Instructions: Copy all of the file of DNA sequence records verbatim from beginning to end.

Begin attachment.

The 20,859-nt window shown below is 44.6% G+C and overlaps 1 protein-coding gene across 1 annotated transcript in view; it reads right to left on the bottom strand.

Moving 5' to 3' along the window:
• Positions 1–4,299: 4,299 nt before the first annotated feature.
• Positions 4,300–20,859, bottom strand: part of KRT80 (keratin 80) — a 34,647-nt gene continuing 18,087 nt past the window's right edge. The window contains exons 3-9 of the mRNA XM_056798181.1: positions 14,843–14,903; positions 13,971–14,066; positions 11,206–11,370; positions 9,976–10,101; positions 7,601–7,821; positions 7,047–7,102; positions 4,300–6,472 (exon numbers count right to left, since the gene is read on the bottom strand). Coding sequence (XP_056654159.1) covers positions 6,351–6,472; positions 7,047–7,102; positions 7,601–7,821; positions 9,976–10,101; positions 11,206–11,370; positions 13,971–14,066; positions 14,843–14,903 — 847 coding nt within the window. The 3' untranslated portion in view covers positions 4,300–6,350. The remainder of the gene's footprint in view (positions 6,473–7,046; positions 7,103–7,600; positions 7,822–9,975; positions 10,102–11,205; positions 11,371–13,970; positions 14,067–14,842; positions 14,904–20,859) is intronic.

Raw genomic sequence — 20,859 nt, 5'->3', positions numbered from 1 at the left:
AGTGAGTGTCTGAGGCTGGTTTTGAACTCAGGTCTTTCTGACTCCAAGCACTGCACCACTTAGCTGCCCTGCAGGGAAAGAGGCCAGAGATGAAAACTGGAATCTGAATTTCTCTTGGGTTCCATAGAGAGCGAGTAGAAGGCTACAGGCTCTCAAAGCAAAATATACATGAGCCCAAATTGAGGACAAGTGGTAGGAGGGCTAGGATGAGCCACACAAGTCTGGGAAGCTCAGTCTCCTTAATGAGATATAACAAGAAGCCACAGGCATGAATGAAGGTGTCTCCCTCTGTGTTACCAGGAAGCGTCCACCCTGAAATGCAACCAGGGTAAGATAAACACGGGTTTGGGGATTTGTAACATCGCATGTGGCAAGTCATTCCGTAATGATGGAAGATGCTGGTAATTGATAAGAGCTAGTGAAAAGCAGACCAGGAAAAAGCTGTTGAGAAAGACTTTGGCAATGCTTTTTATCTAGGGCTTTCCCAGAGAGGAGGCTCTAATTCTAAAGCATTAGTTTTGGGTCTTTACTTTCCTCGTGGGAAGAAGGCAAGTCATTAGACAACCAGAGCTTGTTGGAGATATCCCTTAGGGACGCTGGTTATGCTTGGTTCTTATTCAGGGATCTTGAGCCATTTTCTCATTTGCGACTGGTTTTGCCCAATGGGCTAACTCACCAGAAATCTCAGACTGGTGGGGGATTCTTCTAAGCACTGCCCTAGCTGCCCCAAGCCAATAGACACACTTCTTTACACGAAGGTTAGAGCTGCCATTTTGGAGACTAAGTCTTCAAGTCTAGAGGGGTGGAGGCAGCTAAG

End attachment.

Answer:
The 20,859-nt window shown below is 44.6% G+C and overlaps 1 protein-coding gene across 1 annotated transcript in view; it reads right to left on the bottom strand.

Moving 5' to 3' along the window:
• Positions 1–4,299: 4,299 nt before the first annotated feature.
• Positions 4,300–20,859, bottom strand: part of KRT80 (keratin 80) — a 34,647-nt gene continuing 18,087 nt past the window's right edge. The window contains exons 3-9 of the mRNA XM_056798181.1: positions 14,843–14,903; positions 13,971–14,066; positions 11,206–11,370; positions 9,976–10,101; positions 7,601–7,821; positions 7,047–7,102; positions 4,300–6,472 (exon numbers count right to left, since the gene is read on the bottom strand). Coding sequence (XP_056654159.1) covers positions 6,351–6,472; positions 7,047–7,102; positions 7,601–7,821; positions 9,976–10,101; positions 11,206–11,370; positions 13,971–14,066; positions 14,843–14,903 — 847 coding nt within the window. The 3' untranslated portion in view covers positions 4,300–6,350. The remainder of the gene's footprint in view (positions 6,473–7,046; positions 7,103–7,600; positions 7,822–9,975; positions 10,102–11,205; positions 11,371–13,970; positions 14,067–14,842; positions 14,904–20,859) is intronic.

Raw genomic sequence — 20,859 nt, 5'->3', positions numbered from 1 at the left:
AGTGAGTGTCTGAGGCTGGTTTTGAACTCAGGTCTTTCTGACTCCAAGCACTGCACCACTTAGCTGCCCTGCAGGGAAAGAGGCCAGAGATGAAAACTGGAATCTGAATTTCTCTTGGGTTCCATAGAGAGCGAGTAGAAGGCTACAGGCTCTCAAAGCAAAATATACATGAGCCCAAATTGAGGACAAGTGGTAGGAGGGCTAGGATGAGCCACACAAGTCTGGGAAGCTCAGTCTCCTTAATGAGATATAACAAGAAGCCACAGGCATGAATGAAGGTGTCTCCCTCTGTGTTACCAGGAAGCGTCCACCCTGAAATGCAACCAGGGTAAGATAAACACGGGTTTGGGGATTTGTAACATCGCATGTGGCAAGTCATTCCGTAATGATGGAAGATGCTGGTAATTGATAAGAGCTAGTGAAAAGCAGACCAGGAAAAAGCTGTTGAGAAAGACTTTGGCAATGCTTTTTATCTAGGGCTTTCCCAGAGAGGAGGCTCTAATTCTAAAGCATTAGTTTTGGGTCTTTACTTTCCTCGTGGGAAGAAGGCAAGTCATTAGACAACCAGAGCTTGTTGGAGATATCCCTTAGGGACGCTGGTTATGCTTGGTTCTTATTCAGGGATCTTGAGCCATTTTCTCATTTGCGACTGGTTTTGCCCAATGGGCTAACTCACCAGAAATCTCAGACTGGTGGGGGATTCTTCTAAGCACTGCCCTAGCTGCCCCAAGCCAATAGACACACTTCTTTACACGAAGGTTAGAGCTGCCATTTTGGAGACTAAGTCTTCAAGTCTAGAGGGGTGGAGGCAGCTAAG